#012 The Elizabethan Bodice: FINISHING SEAMS AND BINDING YOUR EDGES

Posted by Margo Anderson on

Welcome back to The Elizabethan Bodice Sew Along!  Today we are going to focus on seaming our stacked pattern pieces, and finishing the edges with binding tape.  
In our last installment, we stacked our layers and cinched our armsyce.
Stacked bodice pieces, stitched and ready for seaming.
In the instruction manual for #012, it is recommended that you sew your back seam together first.  As this is a front opening bodice, we had put our back seam on a fold, so we did not have to do this step.  Nor did we have any extra fabric in the side seams due to the way we drafted the pattern, so we were able to move directly to sewing the side seams.
If you are looking for information on how to "clean finish" a seam, you can find that in the "Techniques Manual." 
Side seams sewn and finished.
We stitched our side seams, and then pressed them open and clean finished them.  We left a fairly large seam allowance for possible future alterations due to weight loss.
Shoulder seams sewn and finished.
Due to taking out some unneeded length in the shoulder, our edges did not completely line up.  This is okay, because we can adjust this when we sew our binding on.  

We sewed the shoulder seams, pressed them flat, and then clean finished them. 
At this point we also inserted the boning in the channels, following the instructions in the "Techniques Manual" for cutting it to proper length, and finishing the ends.  We stitched across the ends of the boning channels to secure it in place.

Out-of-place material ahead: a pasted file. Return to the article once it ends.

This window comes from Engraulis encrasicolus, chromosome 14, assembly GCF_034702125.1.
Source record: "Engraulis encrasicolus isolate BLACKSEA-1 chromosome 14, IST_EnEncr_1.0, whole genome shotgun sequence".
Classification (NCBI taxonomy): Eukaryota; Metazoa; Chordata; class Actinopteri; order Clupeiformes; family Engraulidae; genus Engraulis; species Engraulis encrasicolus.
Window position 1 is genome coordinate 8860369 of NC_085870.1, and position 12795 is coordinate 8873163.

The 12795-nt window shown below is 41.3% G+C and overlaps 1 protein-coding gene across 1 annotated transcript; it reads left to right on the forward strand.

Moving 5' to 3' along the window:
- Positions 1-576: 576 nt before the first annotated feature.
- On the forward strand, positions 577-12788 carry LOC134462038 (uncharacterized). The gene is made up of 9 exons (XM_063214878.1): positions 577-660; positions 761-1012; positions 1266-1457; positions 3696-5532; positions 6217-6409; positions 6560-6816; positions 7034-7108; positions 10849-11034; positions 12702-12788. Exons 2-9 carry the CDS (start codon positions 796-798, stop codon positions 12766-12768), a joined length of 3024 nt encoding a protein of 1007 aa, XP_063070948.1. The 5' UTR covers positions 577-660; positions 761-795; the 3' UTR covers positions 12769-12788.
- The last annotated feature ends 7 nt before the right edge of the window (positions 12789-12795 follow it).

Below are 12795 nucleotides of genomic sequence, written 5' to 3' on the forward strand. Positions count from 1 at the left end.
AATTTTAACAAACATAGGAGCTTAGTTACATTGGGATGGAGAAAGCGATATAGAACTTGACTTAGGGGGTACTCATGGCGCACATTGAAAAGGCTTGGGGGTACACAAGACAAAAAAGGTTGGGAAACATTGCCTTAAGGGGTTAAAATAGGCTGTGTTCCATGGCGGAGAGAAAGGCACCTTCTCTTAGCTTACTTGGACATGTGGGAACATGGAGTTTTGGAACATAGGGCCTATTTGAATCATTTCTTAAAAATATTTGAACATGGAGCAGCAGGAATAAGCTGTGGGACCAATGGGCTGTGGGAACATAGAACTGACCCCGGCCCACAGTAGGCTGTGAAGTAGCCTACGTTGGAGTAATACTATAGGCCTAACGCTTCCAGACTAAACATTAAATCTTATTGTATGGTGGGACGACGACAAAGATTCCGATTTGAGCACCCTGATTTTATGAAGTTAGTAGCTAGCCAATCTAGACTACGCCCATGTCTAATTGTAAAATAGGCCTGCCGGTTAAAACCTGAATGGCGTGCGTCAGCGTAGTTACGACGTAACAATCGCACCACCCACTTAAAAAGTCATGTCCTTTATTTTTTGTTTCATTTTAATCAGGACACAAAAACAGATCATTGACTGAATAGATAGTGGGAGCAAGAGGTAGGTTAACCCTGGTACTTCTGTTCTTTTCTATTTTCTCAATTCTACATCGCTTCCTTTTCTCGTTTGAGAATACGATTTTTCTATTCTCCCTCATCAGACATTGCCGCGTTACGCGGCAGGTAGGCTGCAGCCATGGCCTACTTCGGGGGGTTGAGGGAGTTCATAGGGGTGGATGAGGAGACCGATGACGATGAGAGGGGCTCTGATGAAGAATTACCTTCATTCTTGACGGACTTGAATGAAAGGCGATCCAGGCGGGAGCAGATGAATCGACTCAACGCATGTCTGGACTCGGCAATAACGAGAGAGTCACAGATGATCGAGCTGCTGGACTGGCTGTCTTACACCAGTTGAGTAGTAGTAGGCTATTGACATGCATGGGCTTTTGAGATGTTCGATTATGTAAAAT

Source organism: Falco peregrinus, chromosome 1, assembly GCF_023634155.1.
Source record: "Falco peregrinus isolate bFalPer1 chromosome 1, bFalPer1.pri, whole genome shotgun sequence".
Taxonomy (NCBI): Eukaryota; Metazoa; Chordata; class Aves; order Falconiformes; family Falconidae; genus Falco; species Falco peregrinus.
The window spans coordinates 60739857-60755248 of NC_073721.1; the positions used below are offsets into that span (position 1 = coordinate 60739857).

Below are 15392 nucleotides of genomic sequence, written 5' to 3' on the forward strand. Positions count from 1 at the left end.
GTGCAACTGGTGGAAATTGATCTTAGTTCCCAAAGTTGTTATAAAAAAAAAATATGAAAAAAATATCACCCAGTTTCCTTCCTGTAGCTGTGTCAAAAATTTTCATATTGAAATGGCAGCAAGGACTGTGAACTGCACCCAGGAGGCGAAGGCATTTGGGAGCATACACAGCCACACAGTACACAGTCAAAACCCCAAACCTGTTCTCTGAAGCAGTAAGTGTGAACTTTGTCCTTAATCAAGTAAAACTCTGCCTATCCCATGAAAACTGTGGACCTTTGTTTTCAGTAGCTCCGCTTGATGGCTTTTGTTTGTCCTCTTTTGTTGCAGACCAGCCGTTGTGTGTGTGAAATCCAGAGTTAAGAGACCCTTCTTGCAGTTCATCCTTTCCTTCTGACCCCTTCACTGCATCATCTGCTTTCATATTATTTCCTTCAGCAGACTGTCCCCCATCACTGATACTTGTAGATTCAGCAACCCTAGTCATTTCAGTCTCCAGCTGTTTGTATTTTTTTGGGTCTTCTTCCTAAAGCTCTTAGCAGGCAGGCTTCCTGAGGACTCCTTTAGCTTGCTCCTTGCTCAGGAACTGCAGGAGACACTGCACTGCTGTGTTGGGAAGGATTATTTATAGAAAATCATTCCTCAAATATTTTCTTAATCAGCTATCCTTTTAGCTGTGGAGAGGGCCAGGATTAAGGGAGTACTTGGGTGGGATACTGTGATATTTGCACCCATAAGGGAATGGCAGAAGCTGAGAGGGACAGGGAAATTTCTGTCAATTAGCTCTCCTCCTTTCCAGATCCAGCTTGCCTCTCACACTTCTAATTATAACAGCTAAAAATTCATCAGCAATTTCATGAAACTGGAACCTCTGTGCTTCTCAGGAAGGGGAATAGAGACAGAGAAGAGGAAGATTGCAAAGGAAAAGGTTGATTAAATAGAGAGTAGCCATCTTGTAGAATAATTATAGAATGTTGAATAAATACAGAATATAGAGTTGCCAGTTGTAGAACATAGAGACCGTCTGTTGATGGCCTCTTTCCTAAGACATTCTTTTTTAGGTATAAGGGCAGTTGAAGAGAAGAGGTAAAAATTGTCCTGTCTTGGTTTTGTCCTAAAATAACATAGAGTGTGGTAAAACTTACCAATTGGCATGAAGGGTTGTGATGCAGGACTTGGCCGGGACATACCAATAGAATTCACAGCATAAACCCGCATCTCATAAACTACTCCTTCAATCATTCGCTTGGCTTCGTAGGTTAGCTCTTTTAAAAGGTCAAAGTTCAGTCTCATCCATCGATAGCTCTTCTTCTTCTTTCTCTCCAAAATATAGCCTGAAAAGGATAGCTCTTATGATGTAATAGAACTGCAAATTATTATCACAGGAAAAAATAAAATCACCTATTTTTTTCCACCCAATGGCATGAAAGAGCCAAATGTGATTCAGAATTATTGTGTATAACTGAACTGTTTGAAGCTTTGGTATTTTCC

Ordinarily at this point you would attach your waist treatment, but we decided to add the waist treatment at the same time as the shoulder treatment, in order to have more flexibility with the garment.
Stitching on bias tape.
The next step is to stitch the bias tape binding to the good side of the edges of the garment.  We chose to buy double fold pre-made bias tape from the fabric store, but you can make your own bias tape out of matching or coordinating fabric by following the instructions in the "Techniques Manual."  
Sewing on the bias tape binding.


We recommend your sew your bias tape on in one continuous line, starting at your shoulder strap tab that connects to your neckline, following it along your neckline, down the front of the bodice, around the lower edges, back along the other front side, and around the other neckline to the second shoulder strap tab.  The graphic in the manual shows this very well.  Make sure to mitre at all corners.
NOTE that this is the method for a front opening bodice.  The method for stitching in continuous lines for back or side opening bodices is shown in the manual for #012.
Next you attach the binding to your armsyce and shoulder straps, breaking at strap ends.  Finally, sew the binding to the back neckline and shoulder straps.  
Sewn on bias tape binding.
Next you want to trim and grade the excess fabric in your layers along the bias stitching line, so the bias will smoothly fold over.  
Folding the bias tape to the inside of the bodice for stitching.
After grading and trimming, you will fold the bias tape to the inside of the bodice, and stitch it in place.  I like to use just enough pins to hold things in place, and then remove them as I go, holding the fabric down tightly.
Stitching down the bias tape on the inside of the bodice.
It is recommended to stitch down your bias tape with a hemming or felling stitch, (both of which can be found in the "Techniques Manual"), but I chose to use a whip stitch for this garment, as I find it easiest to stitch with my arthritis.  

As you go around point or edges, make sure to mitre your binding.  My edge could be a bit cleaner!  

Work your way around the entire garment, trying to maintain even and smooth stitches, without too much tension.  I like to use beeswax on my thread, if it is pulling too much through the fabric.  
Stitched down bias tape.
Finished interior bias binding.
Once your bias tape is done being stitched inside, you are ready to add your fasteners, any additional trim, and your shoulder treatments!  (And in our case, the waist treatments.)  
Ready to go!
NEXT BLOG POSTS:
1.  Stitching on your embellishments and fasteners.
2.  Constructing your shoulder and waist treatments and attaching them.
3.  Final fitting!

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